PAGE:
Physicists Store 'Atomic Movie' in a Cloud of Vapor, and Play It Back

Atomic Movie

How to store an atomic image.NIST

As Moore's Law continues its march, there's the ever-present threat of stuff getting too small to get any smaller. It might be time to tally another one against Moore: Scientists are taking the next logical step and storing images in atomic vapor.

Not one image, actually, but two, making the successful experiment the first example of an "atomic film" — although with just two images it's closer to an atomic flipbook. During the process, a mask with an outline of the image to be transmitted is encoded by a laser onto a field of rubidium atoms. A magnetic field locks the atoms (and information) into place; they're released when the field is switched back off. From there, a high-speed camera snaps a picture of each image.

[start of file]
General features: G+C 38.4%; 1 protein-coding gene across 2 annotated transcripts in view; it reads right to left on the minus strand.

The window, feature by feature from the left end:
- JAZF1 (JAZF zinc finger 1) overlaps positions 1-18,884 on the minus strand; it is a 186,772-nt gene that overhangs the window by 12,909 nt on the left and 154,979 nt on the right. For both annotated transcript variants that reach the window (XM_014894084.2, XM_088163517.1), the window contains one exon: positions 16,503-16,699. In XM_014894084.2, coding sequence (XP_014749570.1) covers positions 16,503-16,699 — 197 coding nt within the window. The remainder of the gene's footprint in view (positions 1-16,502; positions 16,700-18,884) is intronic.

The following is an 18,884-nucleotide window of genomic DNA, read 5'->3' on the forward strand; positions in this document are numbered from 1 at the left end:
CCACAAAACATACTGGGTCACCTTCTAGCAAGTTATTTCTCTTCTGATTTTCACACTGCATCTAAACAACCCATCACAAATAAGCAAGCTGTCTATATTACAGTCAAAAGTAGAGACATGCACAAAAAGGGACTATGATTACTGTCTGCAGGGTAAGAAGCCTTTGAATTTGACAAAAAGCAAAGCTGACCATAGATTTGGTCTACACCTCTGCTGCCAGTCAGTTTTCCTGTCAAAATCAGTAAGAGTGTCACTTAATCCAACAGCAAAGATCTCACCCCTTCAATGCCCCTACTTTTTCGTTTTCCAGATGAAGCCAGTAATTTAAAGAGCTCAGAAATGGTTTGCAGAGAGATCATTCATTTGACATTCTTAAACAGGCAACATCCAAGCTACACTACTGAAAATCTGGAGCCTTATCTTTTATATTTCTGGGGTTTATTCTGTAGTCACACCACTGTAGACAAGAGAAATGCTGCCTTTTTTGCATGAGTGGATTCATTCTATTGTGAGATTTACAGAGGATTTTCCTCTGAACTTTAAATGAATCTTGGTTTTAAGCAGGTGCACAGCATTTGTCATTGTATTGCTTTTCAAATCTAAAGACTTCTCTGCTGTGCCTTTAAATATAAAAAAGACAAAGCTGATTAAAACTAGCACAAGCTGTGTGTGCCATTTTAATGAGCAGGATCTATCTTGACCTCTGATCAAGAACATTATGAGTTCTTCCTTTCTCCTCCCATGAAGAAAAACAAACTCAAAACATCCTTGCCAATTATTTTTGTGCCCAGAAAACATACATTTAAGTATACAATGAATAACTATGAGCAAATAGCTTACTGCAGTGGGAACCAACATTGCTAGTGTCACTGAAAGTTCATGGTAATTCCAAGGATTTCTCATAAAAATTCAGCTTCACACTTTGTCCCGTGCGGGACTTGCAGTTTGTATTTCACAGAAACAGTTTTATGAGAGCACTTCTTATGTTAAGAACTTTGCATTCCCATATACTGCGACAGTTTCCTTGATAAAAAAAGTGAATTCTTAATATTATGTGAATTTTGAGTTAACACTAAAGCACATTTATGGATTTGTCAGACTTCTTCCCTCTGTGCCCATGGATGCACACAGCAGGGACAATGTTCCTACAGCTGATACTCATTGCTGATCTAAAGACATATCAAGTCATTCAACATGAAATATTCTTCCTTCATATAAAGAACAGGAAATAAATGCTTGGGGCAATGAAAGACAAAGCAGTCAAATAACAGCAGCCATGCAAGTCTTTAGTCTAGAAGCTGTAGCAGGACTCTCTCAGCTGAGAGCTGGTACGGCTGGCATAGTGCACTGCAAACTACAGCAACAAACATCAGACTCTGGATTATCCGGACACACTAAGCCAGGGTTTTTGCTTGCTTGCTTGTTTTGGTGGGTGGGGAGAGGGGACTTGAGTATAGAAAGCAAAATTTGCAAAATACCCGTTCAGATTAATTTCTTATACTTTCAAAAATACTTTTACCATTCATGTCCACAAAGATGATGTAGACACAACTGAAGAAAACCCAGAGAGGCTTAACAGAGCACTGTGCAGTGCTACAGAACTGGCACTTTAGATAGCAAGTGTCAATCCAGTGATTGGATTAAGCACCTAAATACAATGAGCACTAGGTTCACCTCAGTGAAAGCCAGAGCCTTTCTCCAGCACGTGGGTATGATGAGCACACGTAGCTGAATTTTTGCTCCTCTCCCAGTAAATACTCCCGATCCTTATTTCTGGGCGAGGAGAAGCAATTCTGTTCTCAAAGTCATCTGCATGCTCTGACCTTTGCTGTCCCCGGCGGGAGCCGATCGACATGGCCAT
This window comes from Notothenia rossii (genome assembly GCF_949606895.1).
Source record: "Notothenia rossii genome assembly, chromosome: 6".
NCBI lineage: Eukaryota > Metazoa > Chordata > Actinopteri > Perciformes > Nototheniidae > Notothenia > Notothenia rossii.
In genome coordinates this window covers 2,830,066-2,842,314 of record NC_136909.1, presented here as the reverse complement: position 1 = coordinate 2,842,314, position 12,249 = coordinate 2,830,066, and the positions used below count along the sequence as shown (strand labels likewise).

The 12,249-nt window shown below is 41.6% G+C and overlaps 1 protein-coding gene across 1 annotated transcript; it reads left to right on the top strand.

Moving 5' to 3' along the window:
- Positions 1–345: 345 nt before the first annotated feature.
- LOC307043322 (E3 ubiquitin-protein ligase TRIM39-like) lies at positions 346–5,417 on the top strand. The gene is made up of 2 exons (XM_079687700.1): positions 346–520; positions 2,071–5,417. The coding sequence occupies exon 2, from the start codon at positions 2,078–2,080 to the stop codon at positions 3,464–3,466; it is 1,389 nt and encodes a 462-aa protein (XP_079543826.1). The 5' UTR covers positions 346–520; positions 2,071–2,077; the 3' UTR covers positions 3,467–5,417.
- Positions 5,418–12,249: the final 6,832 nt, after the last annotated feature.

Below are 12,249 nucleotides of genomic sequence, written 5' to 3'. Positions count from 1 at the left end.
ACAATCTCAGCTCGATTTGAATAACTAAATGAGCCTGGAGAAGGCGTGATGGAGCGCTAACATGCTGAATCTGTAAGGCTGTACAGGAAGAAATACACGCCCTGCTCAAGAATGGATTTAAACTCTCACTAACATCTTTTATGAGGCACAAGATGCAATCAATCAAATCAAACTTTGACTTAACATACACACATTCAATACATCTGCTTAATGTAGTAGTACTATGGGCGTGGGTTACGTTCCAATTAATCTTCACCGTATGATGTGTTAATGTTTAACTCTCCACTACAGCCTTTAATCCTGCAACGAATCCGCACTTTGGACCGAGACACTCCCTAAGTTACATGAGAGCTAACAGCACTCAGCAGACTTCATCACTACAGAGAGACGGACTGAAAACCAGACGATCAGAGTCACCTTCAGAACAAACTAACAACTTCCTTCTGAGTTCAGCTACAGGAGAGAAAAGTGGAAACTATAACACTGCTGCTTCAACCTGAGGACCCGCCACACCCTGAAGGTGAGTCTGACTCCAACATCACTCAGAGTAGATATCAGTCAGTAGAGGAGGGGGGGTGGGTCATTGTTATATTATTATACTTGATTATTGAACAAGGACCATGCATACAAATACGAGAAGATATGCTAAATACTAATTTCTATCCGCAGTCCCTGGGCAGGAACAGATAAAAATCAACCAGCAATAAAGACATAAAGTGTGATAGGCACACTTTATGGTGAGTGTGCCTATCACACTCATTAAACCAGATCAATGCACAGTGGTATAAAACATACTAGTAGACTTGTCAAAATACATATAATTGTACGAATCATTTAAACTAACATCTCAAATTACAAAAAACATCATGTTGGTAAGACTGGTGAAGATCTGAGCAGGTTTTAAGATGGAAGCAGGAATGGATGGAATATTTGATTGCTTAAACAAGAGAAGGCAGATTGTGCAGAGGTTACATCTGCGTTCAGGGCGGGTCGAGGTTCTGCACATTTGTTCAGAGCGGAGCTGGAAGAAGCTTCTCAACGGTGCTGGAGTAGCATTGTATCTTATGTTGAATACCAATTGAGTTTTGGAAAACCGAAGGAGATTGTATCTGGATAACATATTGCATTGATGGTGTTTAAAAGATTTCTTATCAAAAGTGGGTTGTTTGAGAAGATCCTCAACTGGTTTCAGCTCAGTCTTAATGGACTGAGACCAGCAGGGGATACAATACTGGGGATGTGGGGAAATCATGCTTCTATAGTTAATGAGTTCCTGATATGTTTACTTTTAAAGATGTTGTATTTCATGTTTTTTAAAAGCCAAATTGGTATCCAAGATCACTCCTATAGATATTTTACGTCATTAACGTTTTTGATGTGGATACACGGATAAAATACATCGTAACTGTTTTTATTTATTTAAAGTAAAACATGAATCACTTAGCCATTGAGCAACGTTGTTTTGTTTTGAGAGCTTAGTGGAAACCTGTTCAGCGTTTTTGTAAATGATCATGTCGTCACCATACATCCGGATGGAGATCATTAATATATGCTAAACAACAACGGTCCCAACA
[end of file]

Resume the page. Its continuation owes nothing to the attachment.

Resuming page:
There are, of course, some issues to deal with right now. Photo quality is still a little low, with only 8 percent of the light sent into the apparatus converted back to a readable image. It's not long-term storage, either, since after just 20 microseconds a letter of the alphabet already begins to diffuse into a blurry white mess.

That organizational breakthrough between one image and two seems like the most important part of this: Once you have two pieces of information, you can have more and more until it builds into something substantial. Those involved with the project are hoping it hastens us toward a quantum network/internet, probably good for sending animated atomic .gifs across long distances.